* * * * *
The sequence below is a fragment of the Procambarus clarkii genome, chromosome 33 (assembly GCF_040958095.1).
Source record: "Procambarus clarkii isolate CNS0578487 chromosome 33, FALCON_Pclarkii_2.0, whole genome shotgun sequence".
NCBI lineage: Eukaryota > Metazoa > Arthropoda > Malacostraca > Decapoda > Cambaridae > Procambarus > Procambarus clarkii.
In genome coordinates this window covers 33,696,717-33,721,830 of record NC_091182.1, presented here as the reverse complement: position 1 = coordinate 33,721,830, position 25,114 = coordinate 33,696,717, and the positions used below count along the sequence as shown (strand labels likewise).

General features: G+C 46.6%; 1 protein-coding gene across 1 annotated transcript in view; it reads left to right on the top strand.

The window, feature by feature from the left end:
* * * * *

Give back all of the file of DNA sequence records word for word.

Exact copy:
The sequence below is a fragment of the Procambarus clarkii genome, chromosome 33 (assembly GCF_040958095.1).
Source record: "Procambarus clarkii isolate CNS0578487 chromosome 33, FALCON_Pclarkii_2.0, whole genome shotgun sequence".
NCBI lineage: Eukaryota > Metazoa > Arthropoda > Malacostraca > Decapoda > Cambaridae > Procambarus > Procambarus clarkii.
In genome coordinates this window covers 33,696,717-33,721,830 of record NC_091182.1, presented here as the reverse complement: position 1 = coordinate 33,721,830, position 25,114 = coordinate 33,696,717, and the positions used below count along the sequence as shown (strand labels likewise).

General features: G+C 46.6%; 1 protein-coding gene across 1 annotated transcript in view; it reads left to right on the top strand.

The window, feature by feature from the left end: